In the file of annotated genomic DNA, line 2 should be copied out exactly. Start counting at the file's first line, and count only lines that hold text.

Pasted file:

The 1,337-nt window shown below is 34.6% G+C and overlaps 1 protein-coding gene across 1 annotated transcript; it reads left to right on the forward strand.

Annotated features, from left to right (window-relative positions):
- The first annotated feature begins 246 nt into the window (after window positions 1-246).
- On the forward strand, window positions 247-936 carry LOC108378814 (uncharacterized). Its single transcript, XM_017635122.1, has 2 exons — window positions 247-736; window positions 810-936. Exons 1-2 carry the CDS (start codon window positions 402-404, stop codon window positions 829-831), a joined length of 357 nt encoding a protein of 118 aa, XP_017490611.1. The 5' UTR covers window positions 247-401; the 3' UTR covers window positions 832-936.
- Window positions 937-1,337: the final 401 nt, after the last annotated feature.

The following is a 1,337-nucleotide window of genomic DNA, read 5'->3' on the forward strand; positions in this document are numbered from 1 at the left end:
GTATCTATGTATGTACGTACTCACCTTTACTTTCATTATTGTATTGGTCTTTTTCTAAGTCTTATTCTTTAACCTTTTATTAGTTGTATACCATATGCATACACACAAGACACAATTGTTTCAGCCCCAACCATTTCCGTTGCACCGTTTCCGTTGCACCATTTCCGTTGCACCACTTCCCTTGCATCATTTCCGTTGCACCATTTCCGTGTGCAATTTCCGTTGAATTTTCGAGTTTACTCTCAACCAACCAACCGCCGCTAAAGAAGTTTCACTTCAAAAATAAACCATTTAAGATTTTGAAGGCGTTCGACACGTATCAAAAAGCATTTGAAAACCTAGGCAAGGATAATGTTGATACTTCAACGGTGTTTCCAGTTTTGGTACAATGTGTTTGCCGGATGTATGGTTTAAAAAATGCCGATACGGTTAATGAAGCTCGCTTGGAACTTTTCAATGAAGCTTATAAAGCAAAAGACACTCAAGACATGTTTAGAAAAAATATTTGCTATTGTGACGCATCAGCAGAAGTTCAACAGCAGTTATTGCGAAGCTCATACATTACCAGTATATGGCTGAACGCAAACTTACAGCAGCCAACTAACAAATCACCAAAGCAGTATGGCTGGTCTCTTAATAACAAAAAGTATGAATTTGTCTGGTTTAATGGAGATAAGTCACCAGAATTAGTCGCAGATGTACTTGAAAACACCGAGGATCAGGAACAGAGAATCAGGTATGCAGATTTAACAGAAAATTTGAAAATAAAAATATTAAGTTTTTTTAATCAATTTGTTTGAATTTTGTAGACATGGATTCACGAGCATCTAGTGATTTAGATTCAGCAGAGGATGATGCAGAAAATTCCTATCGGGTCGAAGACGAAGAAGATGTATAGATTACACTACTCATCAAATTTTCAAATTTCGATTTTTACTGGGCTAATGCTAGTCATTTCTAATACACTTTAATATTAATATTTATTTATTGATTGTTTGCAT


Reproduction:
Annotated features, from left to right (window-relative positions):